By the Rivers of Babylon, where the Pilgrims Wept

Paul Harvey

In The Book, David Wallace-Wells has a nice review of a book that will interest some of you, especially you colonialists and economic history types: Nick Bunker, Make Haste from Babylon: The Mayflower Pilgrims and their World. I haven't read this book, but the review is interesting, and ends with a nice passage:

The unfortunate emphasis in Making Haste on pilgrim entrepreneurship, and its pointed disinterest in Calvinist theology, is telling, and natural enough. Though the United States remains in some sense a Christian nation—churchgoing, evangelical, exceptionalist—the strange theology of our Puritan forebears is far more foreign to us, and far more difficult to reckon with, than their scuffling pre-market mercantilism. American religion was not really invented until the nineteenth century, and the expansive denominations that emerged, largely on the frontier, in that Second Great Awakening represent perhaps as profound and complete a repudiation of the Puritans' early modern Protestantism as that Protestantism had been a rejection of the establishment Catholicism that governed Europe in the centuries before Luther. In the severe Mayflower Calvinism of William Bradford and his Plymouth pilgrims, predestination was an inscrutable covenant, piety a gratuity from fear and trembling, and prayer an expression of desperate agnosticism. In the inviting creed of the new American religions, whose triumphal culture we still inhabit today, salvation was there for the taking. All one had to do was claim it.

Update: Some of you all were taking my intended joke about not being interested in the Pilgrims in the slightest a little too seriously, so have changed the above post accordingly. Sorry all you Pilgrim-heads, didn't mean to offend!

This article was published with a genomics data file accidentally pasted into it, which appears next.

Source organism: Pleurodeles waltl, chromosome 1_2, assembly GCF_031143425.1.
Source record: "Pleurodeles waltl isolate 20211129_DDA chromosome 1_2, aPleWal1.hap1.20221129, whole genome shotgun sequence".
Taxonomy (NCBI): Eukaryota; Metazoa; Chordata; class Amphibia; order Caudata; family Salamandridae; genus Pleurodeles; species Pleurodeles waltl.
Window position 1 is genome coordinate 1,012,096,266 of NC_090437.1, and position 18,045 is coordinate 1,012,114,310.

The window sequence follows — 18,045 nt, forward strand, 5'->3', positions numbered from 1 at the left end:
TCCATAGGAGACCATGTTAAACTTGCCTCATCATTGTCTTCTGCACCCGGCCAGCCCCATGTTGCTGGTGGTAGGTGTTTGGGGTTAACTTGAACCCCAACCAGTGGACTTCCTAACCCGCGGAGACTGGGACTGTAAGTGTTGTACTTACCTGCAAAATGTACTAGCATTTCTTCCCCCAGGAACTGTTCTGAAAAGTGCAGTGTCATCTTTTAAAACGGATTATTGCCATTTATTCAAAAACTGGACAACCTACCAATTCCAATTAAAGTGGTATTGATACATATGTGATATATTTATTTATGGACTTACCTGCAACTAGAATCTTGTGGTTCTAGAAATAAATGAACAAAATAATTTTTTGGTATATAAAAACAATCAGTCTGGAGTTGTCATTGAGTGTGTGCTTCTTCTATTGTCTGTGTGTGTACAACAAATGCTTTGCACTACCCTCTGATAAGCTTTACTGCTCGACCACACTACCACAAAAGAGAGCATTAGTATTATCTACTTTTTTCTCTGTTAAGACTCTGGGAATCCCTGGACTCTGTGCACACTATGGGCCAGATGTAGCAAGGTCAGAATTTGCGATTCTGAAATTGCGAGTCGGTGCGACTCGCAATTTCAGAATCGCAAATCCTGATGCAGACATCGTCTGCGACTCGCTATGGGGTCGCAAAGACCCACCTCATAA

The scholarly Jeremy Bangs, who has made a career out of studying the Pilgrims, presents a contrasting view of this material in his book Strangers and Pilgrims, Travelers and Sojourners, which Randall referenced some time ago on the blog. That is the place to go for the most in-depth primary source research on the Pilgrims' origins in Leiden and sojourn to America.


Ryan J. Carey at: July 8, 2010 at 2:34 PM said...

Ever since I read both William Cronon's _Changes in the Land_ with Perry Miller's _Errand into the Wilderness_ for my comprehensive exams, and then assigned them in my historical method's classes (books you should read ... still, as well as a good historiographic exercise), I've been wondering if anyone has tried to reconcile the Puritans' economic "adventure" with their religious mission. Not being a colonialist myself, I'm not familiar with the latest scholarship, but I would be fascinated to read a monograph that didn't try to downplay the one in favor of the other.

Is there anything out there to help us through this historiographical thicket?

Michael J. Altman at: July 8, 2010 at 6:07 PM said...

@Ryan: I just finished the chapter on the colonial migrations in Ahlstrom's A Religious History of the American People and he goes back to the Reformation to try and link the two. Here's what he says:

"Yet the spirit of capitalism latent in so much of England's expansion was intensified by the way in which the Reformation accentuated certain motifs of the Judaeo-Christian tradition, motifs which for centuries had a dynamic effect on Western civilization. The Reformation, in the British Isles as elsewhere, was essentially a Christian revival in which the biblical understanding of man and history was forcefully proclaimed. This mean a renewal of concern for this , this world, and all their impinging problems, moral and social." (His emphasis)

I'd take that to mean that the Reformation began a process of channeling the economic and the religious flows into the same streams.

See, this exam reading is helpful!

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